Jane Jacobs, 1916-2006


Jane Jacobs at City College, May 6, 2004

There have been many days when I have traveled through the city, looked at bleak towers-in-the-park(ing lots), or too-wide streets, or empty or forlorn city spaces, and have thought, “Thank God for Jane Jacobs, who put a stop to all this.”

Jacobs, who died today at the age of 89, was so right about so much, and in the face of so much “conventional wisdom” of her age, that her book The Death and Life of Great American Cities (1961) has to stand as one of the most influential and corageous books of the 20th century. It’s author was one of the greatest and most independent thinkers of her time. I am hard pressed to think of another book that had as big an impact on the structure of the bedrock stage upon wich we go about our lives. Her book taught many of us to observe the streets and buildings that surround us in a more thoughtful way.

Her raw intellectual brilliance comes through on every page of The Death and Life, and which eloquently and vividly tore its way through the Robert Moses, slash-and-burn, overly simplistic style of city planning that prevailed in the 1950s and ’60s, which would thankfully never again recover. She introduced the conecpt of “eyes on the street” that placed ordinary citizens as the first defense against crime. In describing “the intricate sidewalk ballet” of daily street activity, she called attention to the most minute and seemingly inconsequential events raised awareness of their importance to a healthy city district. She brought to light many other things that nobody had ever bothered to think about, like the need for a mixture of uses in a building or a neighborhood, which is now the conventional wisdom in neighborhood revitalization, or density, or two-way streets, or short blocks. In the process, she made everything that was happening in urban planning appear as it was: utterly wrongheaded. With one forcefully worded but never strident book, she turned the urban planning’s conventional wisdom upside down and inside out.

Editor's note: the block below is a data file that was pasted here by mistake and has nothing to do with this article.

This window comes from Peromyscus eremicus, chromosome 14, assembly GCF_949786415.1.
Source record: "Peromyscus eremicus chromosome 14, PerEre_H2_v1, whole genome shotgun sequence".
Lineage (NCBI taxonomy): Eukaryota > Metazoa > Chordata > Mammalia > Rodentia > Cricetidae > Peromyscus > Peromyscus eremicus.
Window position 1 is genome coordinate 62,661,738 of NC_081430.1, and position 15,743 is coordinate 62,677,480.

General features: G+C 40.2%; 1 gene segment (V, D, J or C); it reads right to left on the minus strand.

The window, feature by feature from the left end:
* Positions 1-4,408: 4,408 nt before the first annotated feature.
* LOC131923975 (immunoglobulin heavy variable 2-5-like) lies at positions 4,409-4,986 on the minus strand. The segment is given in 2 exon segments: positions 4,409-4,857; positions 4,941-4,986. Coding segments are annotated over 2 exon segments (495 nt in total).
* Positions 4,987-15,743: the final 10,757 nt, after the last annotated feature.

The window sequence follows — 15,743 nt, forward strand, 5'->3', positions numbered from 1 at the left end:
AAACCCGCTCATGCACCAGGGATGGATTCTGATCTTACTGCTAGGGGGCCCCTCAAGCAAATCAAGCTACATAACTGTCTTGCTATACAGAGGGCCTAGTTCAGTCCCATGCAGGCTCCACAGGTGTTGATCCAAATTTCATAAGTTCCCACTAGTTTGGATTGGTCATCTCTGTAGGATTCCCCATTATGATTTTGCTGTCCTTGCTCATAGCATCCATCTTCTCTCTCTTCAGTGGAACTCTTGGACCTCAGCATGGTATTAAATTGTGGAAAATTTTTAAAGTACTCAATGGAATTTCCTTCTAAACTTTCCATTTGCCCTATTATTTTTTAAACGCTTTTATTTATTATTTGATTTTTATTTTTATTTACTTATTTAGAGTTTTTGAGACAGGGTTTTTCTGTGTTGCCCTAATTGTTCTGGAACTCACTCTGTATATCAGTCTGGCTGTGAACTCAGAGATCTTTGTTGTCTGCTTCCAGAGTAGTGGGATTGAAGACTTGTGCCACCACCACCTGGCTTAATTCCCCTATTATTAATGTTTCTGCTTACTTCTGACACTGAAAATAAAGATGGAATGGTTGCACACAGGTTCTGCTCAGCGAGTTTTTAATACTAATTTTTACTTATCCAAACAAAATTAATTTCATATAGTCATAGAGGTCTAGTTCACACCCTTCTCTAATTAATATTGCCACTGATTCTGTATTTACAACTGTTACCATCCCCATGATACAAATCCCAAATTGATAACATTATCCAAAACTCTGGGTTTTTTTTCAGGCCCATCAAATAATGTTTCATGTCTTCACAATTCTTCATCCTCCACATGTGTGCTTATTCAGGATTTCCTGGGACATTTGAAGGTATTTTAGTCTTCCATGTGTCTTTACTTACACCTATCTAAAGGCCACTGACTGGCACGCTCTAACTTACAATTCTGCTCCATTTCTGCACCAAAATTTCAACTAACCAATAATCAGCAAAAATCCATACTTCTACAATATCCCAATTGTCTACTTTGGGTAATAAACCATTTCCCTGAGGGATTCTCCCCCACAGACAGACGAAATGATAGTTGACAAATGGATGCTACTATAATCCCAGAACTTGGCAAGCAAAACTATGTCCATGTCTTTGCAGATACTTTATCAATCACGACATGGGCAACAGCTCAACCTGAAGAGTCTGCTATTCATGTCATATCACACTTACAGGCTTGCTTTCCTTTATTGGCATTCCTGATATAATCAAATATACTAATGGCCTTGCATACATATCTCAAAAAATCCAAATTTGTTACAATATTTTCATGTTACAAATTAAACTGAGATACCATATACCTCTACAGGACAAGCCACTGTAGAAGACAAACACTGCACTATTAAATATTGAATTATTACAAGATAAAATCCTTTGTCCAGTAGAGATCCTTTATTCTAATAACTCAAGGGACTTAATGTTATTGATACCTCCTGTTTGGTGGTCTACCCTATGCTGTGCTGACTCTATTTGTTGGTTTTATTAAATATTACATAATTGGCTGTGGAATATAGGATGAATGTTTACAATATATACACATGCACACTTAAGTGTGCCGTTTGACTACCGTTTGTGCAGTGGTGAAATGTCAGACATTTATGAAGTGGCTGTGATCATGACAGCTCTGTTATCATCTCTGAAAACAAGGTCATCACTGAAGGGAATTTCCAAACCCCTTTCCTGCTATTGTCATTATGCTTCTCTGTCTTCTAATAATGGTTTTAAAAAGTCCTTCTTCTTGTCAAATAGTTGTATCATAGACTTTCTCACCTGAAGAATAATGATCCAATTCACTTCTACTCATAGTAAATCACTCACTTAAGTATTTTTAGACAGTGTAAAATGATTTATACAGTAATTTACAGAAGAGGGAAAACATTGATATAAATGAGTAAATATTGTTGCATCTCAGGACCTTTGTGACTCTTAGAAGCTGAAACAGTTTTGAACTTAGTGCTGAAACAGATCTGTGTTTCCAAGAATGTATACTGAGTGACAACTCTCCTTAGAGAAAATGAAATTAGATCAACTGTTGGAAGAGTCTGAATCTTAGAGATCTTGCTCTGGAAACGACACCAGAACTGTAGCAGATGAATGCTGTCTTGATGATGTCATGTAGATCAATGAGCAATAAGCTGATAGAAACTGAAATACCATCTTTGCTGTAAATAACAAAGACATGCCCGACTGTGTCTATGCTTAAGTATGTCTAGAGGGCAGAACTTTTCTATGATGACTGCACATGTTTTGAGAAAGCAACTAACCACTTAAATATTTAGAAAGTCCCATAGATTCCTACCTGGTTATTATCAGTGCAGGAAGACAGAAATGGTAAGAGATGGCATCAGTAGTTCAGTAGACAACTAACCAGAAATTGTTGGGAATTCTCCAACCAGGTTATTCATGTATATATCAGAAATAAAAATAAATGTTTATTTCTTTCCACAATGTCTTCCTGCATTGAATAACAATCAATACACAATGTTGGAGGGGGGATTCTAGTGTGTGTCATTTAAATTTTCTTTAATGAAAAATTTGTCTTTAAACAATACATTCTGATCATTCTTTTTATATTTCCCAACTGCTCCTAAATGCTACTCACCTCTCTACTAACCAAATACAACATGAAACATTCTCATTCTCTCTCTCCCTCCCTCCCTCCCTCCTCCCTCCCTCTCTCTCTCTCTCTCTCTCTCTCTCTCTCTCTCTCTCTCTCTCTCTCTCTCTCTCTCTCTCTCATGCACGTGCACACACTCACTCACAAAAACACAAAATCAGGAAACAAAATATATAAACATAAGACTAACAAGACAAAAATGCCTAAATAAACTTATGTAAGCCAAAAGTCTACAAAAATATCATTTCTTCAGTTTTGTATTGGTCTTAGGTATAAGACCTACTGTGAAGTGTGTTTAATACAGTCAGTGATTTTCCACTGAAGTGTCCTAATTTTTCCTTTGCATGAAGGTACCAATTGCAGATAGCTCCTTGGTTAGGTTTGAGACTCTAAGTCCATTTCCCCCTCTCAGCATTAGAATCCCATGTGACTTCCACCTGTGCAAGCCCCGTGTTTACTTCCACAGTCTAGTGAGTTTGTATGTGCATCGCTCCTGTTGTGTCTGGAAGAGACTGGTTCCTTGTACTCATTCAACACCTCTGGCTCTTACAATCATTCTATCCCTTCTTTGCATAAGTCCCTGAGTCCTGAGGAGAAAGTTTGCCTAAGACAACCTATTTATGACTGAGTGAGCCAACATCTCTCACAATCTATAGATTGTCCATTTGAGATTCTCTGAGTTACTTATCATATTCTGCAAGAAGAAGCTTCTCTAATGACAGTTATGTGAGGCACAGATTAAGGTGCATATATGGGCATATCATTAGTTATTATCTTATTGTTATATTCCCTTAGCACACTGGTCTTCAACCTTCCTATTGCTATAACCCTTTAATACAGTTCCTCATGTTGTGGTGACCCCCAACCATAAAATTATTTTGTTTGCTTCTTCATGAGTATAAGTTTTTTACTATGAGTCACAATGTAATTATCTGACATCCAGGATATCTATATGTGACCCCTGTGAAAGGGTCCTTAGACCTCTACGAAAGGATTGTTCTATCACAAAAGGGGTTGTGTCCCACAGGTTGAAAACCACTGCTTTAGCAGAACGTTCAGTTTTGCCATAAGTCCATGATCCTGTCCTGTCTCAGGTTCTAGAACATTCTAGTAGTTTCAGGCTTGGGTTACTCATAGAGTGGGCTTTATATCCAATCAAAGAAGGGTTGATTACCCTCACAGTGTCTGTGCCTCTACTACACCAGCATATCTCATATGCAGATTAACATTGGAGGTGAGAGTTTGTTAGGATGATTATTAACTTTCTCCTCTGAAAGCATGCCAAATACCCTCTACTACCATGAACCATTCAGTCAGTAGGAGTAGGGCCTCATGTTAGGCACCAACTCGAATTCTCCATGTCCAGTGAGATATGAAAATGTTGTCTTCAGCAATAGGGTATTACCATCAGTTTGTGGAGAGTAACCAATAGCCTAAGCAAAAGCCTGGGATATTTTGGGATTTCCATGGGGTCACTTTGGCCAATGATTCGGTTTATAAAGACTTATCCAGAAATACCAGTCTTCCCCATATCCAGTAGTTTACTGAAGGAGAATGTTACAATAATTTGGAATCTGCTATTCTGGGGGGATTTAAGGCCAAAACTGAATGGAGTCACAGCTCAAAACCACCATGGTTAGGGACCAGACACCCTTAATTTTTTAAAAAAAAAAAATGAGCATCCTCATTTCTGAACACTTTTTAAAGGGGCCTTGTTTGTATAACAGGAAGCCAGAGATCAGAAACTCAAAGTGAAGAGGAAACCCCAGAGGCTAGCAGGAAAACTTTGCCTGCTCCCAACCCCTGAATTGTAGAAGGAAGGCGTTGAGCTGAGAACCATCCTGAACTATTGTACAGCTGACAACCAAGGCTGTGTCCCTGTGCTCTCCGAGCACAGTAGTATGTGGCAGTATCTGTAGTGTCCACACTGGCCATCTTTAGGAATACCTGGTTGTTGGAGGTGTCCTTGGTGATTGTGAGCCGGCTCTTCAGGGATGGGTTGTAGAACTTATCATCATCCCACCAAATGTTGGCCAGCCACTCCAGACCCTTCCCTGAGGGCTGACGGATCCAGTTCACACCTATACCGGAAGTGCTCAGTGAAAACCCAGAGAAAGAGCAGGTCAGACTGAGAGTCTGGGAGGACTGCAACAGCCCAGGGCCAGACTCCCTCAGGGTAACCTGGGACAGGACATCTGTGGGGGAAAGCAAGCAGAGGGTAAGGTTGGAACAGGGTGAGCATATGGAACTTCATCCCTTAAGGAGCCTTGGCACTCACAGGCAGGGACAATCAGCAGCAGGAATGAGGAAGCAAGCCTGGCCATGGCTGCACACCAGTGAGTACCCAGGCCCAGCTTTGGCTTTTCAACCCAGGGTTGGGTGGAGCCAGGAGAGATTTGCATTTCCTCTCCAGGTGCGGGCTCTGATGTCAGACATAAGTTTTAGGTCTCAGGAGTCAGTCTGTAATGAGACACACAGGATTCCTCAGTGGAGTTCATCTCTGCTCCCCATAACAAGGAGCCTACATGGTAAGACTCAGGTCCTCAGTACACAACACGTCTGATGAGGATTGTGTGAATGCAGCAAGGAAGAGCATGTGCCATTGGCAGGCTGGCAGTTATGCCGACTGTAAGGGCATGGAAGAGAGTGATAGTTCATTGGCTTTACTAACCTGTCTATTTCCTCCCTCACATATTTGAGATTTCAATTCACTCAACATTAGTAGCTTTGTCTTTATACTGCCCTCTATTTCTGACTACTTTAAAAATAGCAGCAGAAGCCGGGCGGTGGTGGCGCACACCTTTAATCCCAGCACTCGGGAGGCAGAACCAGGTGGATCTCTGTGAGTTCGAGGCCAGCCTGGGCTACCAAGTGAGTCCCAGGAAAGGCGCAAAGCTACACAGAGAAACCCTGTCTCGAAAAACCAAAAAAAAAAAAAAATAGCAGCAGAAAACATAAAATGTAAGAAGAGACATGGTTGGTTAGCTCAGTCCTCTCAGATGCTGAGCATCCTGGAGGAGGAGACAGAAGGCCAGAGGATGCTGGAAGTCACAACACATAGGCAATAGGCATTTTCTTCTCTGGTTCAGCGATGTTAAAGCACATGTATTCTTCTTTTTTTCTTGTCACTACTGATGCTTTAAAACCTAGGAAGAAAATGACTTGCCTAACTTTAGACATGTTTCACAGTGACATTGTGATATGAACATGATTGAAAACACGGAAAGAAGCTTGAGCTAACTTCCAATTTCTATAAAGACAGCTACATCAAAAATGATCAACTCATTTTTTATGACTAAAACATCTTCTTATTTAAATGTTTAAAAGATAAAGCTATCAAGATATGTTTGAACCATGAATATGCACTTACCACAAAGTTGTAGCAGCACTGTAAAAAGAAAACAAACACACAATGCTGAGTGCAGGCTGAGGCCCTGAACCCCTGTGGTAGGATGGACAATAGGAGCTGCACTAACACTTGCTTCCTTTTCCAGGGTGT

The Death and Life is the kind of book where every time you turn the page you are turned on to something you had never thought of before, and think, “Wow, this matters, and she is so right.” Every city in America owes a great deal to Jane Jacobs, but especially New York, where she lived and wrote. The only way to do her book justice is to offer an extended quote. Here, the beginning:

This book is an attack on current city planning and rebuilding. It is also, and mostly, an attempt to introduce new principles of city planning and rebuilding, different and even opposite from those now taught in everything from schools of architecture and planning to the Sunday supplements and women’s magazines. My attack is not based on quibbles about rebuilding methods or hair-splitting about fashions in design. It is an attack, rather, on the principles and aims that have shaped modern, orthodox city planning and rebuilding.

In setting forth different principles, I shall mainly be writing about common, ordinary things: for instance, what kinds of city streets are safe and what kinds are not; why some city parks are marvelous and others are vice traps and death traps; why some slums stay slums and other slums regenerate themselves even against financial and official opposition; what makes downtowns shift their centers; what if anything, is a city neighborhood, and what jobs, if any, neighborhoods in great cities do. In short, I shall be writing about how cities work in real life, because this is the only way to learn what principles of planning and what practices in rebuilding can promote social and economic vitality in cities, and what practices and principles will deaden these attributes.

There is a wistful myth that if only we had enough money to spend &#8212 the figure is usually put at a hundred billion dollars &#8212 we could wipe out all our slums in ten years, reverse decay in the great, dull, gray belts that were yesterday’s and day-before-yesterday’s suburbs, anchor the wandering middle class and its wandering tax money, and perhaps even solve the traffic problem.

But look what we have built with the first several billions: Low-income projects that become worse centers of delinquency, vandalism and general social hopelessness than the slums they were supposed to replace. Middle-income housing projects which are truly marvels of dullness and regimentation, sealed against any buoyancy or vitality of city life. Luxury housing projects that mitigate their inanity, or try to, with a vapid vulgarity. Cultural centers that are unable to support a good bookstore. Civic centers that are avoided by anyone but bums, who have fewer choices of loitering place than others. Commercial centers that are lack-luster imitations of standardized suburban chain-store shopping. Promenades that go from no place to nowhere and have no promenaders. Expressways that eviscerate great cities. This is not the rebuilding of cities. This is the sacking of cities.

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